en flag +1 214 306 68 37

ScienceSoft’s Val Kireitchik: Technology is here and waiting for healthcare to make a move

Lola Koktysh

Lola Koktysh

Lola Koktysh

Lola Koktysh

With 6 years of writing on business and technology, Lola is a Healthcare Industry Analyst at ScienceSoft, a software development and consulting company headquartered in McKinney, Texas. Being a HIMSS member, she focuses on Healthcare IT, highlighting the industry challenges and technology solutions that tackle them. Lola’s articles explore chronic disease management, mHealth, healthcare data analytics, value-based care delivery, CMS regulations and more.


About 10 years ago, ScienceSoft first tapped into the healthcare IT market. 1.5 years ago, we stopped just being in healthcare IT and started advancing in it. Today, ScienceSoft’s Marketing Director Val Kireitchik talks about the past, present and future of everything healthcare for the company – and him personally.

Technology is here and waiting for healthcare to make a move

Healthcare IT: Plans, hopes and expectations

Can you tell why healthcare IT was chosen as one of the main focuses in ScienceSoft’s business strategy? 

Sure! Finally, that was a pragmatic and truly marketing decision. The US economy structure explicitly advised us to consider healthcare that accounted for 17% of GDP at the time. Also, this is the area with a stable growth, where new methodologies, systems and approaches constantly arise and create a huge market. However, the market’s not so easy to penetrate, especially for smaller companies, which is good for us. On top of that, we already had relevant experience and completed projects to show off our competences and use them to deliver solutions. All these facts came together, and we saw the potential.

What makes us a good fit for the customers’ needs?

The biggest value I see is that we naturally bring in a customer-oriented approach in healthcare, which needs it badly. I’m talking not only about the attitude here but about technologies such as healthcare CRM, patient data analytics, mobile apps for patients and other patient engagement components.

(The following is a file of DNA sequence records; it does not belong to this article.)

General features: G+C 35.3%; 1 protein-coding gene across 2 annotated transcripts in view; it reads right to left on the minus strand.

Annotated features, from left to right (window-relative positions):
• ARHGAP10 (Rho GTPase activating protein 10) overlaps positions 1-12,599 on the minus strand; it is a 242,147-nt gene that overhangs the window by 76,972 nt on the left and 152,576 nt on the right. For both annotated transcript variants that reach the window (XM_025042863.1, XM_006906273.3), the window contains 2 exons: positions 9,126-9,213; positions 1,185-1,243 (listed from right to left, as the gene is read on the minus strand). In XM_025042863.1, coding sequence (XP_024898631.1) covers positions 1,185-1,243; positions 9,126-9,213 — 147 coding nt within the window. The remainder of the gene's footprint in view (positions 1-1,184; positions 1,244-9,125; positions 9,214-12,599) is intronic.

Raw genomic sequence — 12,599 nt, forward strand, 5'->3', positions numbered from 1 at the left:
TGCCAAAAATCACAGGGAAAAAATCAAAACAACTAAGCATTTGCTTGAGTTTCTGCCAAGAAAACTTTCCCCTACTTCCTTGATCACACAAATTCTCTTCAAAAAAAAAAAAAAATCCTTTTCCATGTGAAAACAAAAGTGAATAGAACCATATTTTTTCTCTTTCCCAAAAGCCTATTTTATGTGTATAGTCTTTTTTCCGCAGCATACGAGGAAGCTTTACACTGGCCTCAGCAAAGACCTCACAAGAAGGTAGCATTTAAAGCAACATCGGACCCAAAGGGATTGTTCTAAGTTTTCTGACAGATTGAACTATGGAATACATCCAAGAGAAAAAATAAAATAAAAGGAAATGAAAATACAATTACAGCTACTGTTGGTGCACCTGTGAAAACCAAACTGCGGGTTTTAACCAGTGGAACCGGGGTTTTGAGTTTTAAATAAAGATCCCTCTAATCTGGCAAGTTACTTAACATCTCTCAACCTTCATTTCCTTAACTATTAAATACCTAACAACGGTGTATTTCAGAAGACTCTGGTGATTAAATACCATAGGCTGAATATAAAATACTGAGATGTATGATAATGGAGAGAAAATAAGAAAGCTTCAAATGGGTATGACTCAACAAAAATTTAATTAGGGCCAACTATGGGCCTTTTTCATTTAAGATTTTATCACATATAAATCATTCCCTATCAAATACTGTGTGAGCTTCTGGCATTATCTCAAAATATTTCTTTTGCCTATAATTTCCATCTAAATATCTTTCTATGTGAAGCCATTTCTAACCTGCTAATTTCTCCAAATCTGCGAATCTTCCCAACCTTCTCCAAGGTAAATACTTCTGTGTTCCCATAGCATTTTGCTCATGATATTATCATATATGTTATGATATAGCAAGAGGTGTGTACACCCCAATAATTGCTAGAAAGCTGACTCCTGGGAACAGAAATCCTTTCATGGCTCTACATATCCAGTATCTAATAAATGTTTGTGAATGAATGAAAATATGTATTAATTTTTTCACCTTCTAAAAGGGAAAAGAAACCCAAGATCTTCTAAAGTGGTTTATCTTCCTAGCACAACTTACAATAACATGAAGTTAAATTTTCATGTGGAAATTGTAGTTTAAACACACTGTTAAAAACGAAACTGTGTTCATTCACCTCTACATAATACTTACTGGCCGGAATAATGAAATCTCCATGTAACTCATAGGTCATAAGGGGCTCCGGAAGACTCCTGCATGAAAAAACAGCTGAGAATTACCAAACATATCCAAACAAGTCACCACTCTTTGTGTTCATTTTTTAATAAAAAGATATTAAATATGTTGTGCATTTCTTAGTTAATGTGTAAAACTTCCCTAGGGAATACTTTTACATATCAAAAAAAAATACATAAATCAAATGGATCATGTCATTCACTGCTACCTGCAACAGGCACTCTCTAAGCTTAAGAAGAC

We did a lot of work to conceptually adapt technology to healthcare requirements and make it work for both patients and providers in the way they needed it. Some vendors create the system to perform a certain task and forget about the end users who need convenience and intuitive navigation to ease up their routine instead of hindering workflows completely. We choose the other path, making convenience and customer-oriented mode our top priority.

What is your take on the healthcare IT trends for 2017?

Well, the security trend is one of the most predictable and stable ones, I would say. It stayed and will stay among hot topics. No doubt. Especially with HHS's security enforcement activities, because it takes severe measures to keep providers care about data breaches.

Overall, I don't expect any substantial disruptions this year. There are a lot of things I would personally want to happen, but healthcare can be slow when it comes to progress.

For example, I believe that treating patients like customers is absolutely necessary for healthcare at this point, and it can prove more useful than any new regulation or reimbursement approach. But it is unlikely to happen this or next year. The current industry ambiance doesn’t stimulate providers to get more customer-oriented. Even the ‘free market’ mood that we could expect from Trump’s administration is doubtfully an industry-changer.

But we should first look at care delivery itself as a trend and ask how technology can help to improve and make it cheaper at the same time. This question should be perceived as an operational goal, not a dream. In other industries, like automotive, they constantly answer this question with the dramatic improvement in quality along with cost reduction.

It’s interesting, we already have the technology to achieve the balance in care and costs. Telehealth in the shape of patient portals and healthcare apps is one example, because it makes healthcare cheaper and more accessible.

We need to harness telehealth for treating patients without severe diseases or conditions requiring constant professional care – like patients with chronic diseases, lifestyle conditions and common colds. Of course, personal office visits will stay necessary for interventions and procedures, but most of the routine, say, follow-ups on the treatment progress, can and should be automated.

If the market and regulations will motivate the big players to invest in telehealth solutions across the country, it could take only 3 to 5 years to change the industry dramatically in this direction. All technology components are here and waiting, and a company like ScienceSoft can deliver such a provider-driven, large-scale solution in about a year.

A bit on mHealth. Do you have any favorite patient apps?

No, and the reason is that I believe almost everything we have now are just toys. There should be a provider on the other side. We must not try to replace healthcare with IT, we must support it.

Otherwise, these apps undermine the idea of using technology for care. When patients want to use technology for their health, they install something which isn’t backed by providers, so it is practically out of the scope of authorized healthcare technologies. But providers can’t offer the alternative, so patients have to settle on what they can install. Accordingly, everybody starts thinking that this is how technology works in healthcare. That’s a double mistake.